I woke up. I did not feel hungover but I was groggy from the weed. The skunk was stronger than I had previously smoked. Until the move I had considered myself a seasoned smoker.
September sunlight screamed through both my bedroom windows. The venetian blinds irrelevant. Serrated shadows made the empty room busier. My things had not yet arrived. Was having an east facing bedroom a good thing? If it meant going gradually blind every morning then I would rather face west. West was behind me. Ireland was west.
It was the first day of my fresh start, my new job, my new life. London.
I have never had the ability to sleep the night before any large event in my life. First day at school, Christmas day, job interviews, hospital appointments, examinations. I pass these nights awake, running to the bathroom, squeezing out unneeded trickles of piss. I lie in bed restlessly troubleshooting scenarios in my head. Last night I should have been preparing answers to questions, mapping alleys of conversation, rehearsing half truths, exagerations. Lies.
A lot of nights have been like that. Maybe smoking so much was not such a good idea. Then again it improved on the alternative. It forced me to be natural, to improvise.
I groaned out of bed and lay on the floor. The room was already warm and my skin felt oily. My armpits smelled ripe. I started doing sit-up excercises with my feet wedged under the the frame of the bed. My toenails looked like weapons, long and sharp. The floorboards squeaked beneath me like the deck of an old ship. Thinking of my Japanese housemates below I felt stupid and ridiculous. I gave up. I had completed 8 sit-ups.
“Tomorrow.” I said. There’s always tomorrow.
I dressed fully. I feared meeting someone in the hall. I grabbed my towel, shower gel, toothpaste and toothbrush. I descended the stairs to the bathroom.
The bathroom was locked.
One bathroom between seven people. It had not presented itself as a hindrance when Paul and I had viewed the house. Then again we had viewed the house drunk.
“We’re reinforcing Irish stereotyping abroad. It’s what they expect. Actually it’s what they want, pissed paddys.” Paul could be persausive after a pint.
“Your round then.” I could be easily persuaded.
I badly needed to piss by the time we reached Finsbury Park tube station. We had alighted a stop too soon. Finsbury Park itself was already closed. By the time we had walked around it and down the hill at Manor House we both were close to exploding. By the time we had solved the maze of houses and found the three story house we could barely speak or walk.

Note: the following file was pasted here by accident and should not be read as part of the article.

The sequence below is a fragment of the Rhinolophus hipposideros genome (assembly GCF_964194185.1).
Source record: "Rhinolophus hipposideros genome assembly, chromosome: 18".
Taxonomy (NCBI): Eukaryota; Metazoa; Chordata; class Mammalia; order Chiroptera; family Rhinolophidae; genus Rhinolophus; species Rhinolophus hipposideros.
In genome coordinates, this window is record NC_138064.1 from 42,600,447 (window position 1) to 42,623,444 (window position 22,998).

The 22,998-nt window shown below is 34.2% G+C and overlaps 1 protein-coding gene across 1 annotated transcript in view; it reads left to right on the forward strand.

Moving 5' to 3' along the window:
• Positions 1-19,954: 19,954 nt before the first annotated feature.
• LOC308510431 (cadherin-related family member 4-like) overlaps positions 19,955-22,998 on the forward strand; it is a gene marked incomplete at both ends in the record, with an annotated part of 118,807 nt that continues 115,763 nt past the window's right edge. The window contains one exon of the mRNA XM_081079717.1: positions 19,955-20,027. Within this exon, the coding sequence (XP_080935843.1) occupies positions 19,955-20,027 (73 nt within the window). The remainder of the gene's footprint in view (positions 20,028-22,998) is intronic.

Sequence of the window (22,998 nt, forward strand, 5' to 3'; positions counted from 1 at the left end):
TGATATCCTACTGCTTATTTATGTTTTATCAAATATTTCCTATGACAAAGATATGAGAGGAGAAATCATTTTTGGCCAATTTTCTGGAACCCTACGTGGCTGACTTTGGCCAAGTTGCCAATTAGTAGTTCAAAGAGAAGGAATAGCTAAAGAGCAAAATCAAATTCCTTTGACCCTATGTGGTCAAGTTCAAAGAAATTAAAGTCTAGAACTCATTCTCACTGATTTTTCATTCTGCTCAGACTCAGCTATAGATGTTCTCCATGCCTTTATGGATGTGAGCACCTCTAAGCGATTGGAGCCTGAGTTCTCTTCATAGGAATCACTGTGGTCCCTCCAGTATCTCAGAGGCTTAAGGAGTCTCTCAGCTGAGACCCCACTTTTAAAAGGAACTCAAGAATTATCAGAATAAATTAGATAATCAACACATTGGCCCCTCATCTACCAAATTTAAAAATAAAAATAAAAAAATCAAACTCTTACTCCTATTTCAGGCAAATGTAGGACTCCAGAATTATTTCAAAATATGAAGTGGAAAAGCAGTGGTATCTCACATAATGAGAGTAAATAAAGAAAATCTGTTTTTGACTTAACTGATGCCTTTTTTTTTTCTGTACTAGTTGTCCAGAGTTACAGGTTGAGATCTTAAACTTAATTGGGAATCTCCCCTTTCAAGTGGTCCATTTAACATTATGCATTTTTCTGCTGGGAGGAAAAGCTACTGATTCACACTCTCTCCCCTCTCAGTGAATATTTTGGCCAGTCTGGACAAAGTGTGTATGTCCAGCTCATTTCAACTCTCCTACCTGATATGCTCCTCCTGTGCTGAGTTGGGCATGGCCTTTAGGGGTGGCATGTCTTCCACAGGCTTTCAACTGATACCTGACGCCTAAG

We knocked the door and were shown in by Kazu, the Japanese landlord. Everybody was Japanese, except for the Polish guy. Japanese landlord, Japanese housemates and the Polish guy. Two Japanese guys, three stunning Japanese girls, and the Polish guy.
We were shown around.
Three floors, three fridges, three Japanese girls.
Two empty bedrooms, two drunk Irish, two sofas, two Japanese guys.
One Polish guy, one bathroom, and one Japanese landlord.
We accepted without hesitation. We shook hands, paid our deposits, signed our lease and relaxed. We looked around and agreed we had done the right thing.
“Can I use your bathroom?” Paul and I harmonised.
“No problem. It’s your bathroom now.” Kazu the landlord laughed. Paul laughed. I laughed. The Japanese laughed. The Polish guy didn’t laugh.
I went to the bathroom after Paul. I pissed for all of London. My eyes rolled, I shivered, ecstacy. My kidneys gave a standing ovation.
While I waited to use the bathroom I went downstairs to make my lunch. The bathroom door had three small perfectly round holes at the bottom. I stole a glance to my left on my way downstairs. I saw hairy feet on the gritty red plastic floor covering. Hairy feet conspiring to make me late for my first day.
I would be eating packed lunches for the foreseeable future. It was another part of the fresh start. I bought pitta breads because I enjoyed them. Mostly I bought them because they were more interesting than normal bread. I had also ensured that they were fashionably wholemeal. The same could be said for the organic hummus, cherry tomatoes and salad pack. Butter and cheese would be out in the cold with normal bread.
My new regime. 8 sit-ups a day, wholemeal pittas and organic hummus. I am an idiot sometimes. I would probably last a week, a week and a half at most.
I stuffed the pittas, wrapped them in cling film and put them in my blue lunchbox with a red apple. The lunchbox then joined my discman, CD wallet and a book I was reading in my bag. I looked at the book. It was by John Pilger. 879 pages of war correspondence spanning two decades of western foreign policy and media collusion. By my bookmark I was as halfway through it as I had been when I stopped reading it.
It is a good book, well written and well reasearched. I had become too apathetic. I was sick of politics, reality, the human race and what we do to each other. For gods, for country, for good, for bad, for territory, for revenge, for lust, for blood, for oil, for each other. None of it matters. We think alone. We do alone. We fear alone. We agonise alone. We suffer alone. We live with it alone. We overcome it alone. We die alone. It will be bearable if we are lucky.
I turned the book over in my hands and looked at the cover. A Cambodian lady in anguish over the bodies of her sons.
At least the book would look good on my knee on the Tube. I would look informed, empathetic. I reminded myself to buy some fiction at the nearest opportunity. I am pathetic.
And some people are just born lucky.
I raced back up the stairs and looked to my right. I had missed my chance. Black painted toenails on gorgeous feet clashed with the gritty red floor covering. I continued to my room, gathered my towel and toothbrush. I lit a cigarette and perched on the stairs.